Skip to main content Accessibility help
×
Home
Hostname: page-component-558cb97cc8-mjrxc Total loading time: 0.28 Render date: 2022-10-07T20:18:10.632Z Has data issue: true Feature Flags: { "shouldUseShareProductTool": true, "shouldUseHypothesis": true, "isUnsiloEnabled": true, "useRatesEcommerce": false, "displayNetworkTab": true, "displayNetworkMapGraph": false, "useSa": true } hasContentIssue true

Dependence of EMG Responses Evoked by Imposed Wrist Displacements on Pre-existing Activity in the Stretched Muscles

Published online by Cambridge University Press:  18 September 2015

W. Bedingham*
Affiliation:
Departments of Neurology and Neurosurgery, and Radiology, McGill University and The Montreal General Hospital, Montreal
W.G. Tatton
Affiliation:
Departments of Neurology and Neurosurgery, and Radiology, McGill University and The Montreal General Hospital, Montreal
*
Playfair Neuroscience Unit, Toronto Western Hospital, 399 Bathurst Street, Toronto, Ontario M5T 2S8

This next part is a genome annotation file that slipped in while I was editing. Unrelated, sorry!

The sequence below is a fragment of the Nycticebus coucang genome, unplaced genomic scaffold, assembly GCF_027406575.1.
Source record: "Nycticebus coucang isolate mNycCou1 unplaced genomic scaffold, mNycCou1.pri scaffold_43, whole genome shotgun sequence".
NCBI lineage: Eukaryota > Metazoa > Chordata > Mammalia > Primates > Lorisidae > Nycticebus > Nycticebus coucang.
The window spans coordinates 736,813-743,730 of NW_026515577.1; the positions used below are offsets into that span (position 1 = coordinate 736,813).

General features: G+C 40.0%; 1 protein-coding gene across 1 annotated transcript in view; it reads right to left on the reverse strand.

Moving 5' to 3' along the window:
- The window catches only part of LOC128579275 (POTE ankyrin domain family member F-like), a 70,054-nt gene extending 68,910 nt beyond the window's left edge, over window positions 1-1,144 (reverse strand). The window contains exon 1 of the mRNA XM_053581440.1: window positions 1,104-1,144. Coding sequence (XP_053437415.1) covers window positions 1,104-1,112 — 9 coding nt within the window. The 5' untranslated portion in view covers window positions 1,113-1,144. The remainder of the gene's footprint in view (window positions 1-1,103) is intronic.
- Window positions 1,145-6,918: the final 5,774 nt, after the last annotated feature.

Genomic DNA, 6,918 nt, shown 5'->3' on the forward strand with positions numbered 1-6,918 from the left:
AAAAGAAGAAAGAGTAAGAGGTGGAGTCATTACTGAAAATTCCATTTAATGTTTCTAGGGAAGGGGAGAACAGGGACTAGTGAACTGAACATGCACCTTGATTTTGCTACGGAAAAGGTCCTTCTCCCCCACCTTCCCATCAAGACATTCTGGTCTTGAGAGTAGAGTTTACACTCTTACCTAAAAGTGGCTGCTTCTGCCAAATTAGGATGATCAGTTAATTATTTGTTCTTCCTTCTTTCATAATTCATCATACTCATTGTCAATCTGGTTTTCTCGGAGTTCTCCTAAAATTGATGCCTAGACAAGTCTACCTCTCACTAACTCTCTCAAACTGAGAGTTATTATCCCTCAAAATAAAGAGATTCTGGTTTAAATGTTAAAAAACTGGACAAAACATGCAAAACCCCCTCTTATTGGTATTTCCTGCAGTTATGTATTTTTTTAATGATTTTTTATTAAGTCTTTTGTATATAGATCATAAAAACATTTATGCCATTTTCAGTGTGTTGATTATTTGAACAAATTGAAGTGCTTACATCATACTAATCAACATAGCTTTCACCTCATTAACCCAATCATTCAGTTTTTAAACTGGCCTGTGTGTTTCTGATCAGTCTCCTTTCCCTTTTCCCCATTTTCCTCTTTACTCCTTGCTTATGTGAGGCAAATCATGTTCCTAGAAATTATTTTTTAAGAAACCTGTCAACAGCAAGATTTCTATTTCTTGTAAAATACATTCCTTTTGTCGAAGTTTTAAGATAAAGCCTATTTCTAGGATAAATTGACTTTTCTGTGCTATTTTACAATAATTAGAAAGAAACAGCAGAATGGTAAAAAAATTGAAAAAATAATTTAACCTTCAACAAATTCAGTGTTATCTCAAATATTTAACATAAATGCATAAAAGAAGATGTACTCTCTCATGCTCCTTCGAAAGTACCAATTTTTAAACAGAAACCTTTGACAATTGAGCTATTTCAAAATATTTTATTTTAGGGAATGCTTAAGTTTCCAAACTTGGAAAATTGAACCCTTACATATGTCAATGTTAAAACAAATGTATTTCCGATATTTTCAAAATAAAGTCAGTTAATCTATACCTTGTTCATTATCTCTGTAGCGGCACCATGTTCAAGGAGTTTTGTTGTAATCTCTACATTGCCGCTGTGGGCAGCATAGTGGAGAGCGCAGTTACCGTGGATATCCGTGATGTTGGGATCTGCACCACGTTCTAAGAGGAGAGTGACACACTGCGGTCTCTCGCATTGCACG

Rights & Permissions[Opens in a new window]

Abstract:

HTML view is not available for this content. However, as you have access to this content, a full PDF is available via the ‘Save PDF’ action button.

The relationship between the segmented EMG activity in flexor carpi radialis evoked by imposed angular wrist displacement was studied with respect to the level of pre-existing background activity in 30 normal human subjects. Input-output response planes demonstrate that the magnitude of the Ml & M2-3 segments is dependent on both the displacement parameters and the level of pre-existing EMG activity in the stretched muscle. If the level of background activity exceeded 4-5% of the maximum voluntary contraction, the onset latency of the M1 segment and duration of the Ml and the M2-3 segments remained constant (within ± 2 msec) for different magnitudes of step load displacements, despite marked variation in the range of the displacement’s amplitude, duration, velocity, and acceleration. We propose that the dependency of the relationship between reflex magnitude and imposed movement parameters on tonic motoneuron activity, as represented by pre-existing EMG levels, may reflect an automatic adjustment mechanism that could be utilized in servo compensation of movements requiring markedly different force levels.

Type
Original Articles
Copyright
Copyright © Canadian Neurological Sciences Federation 1984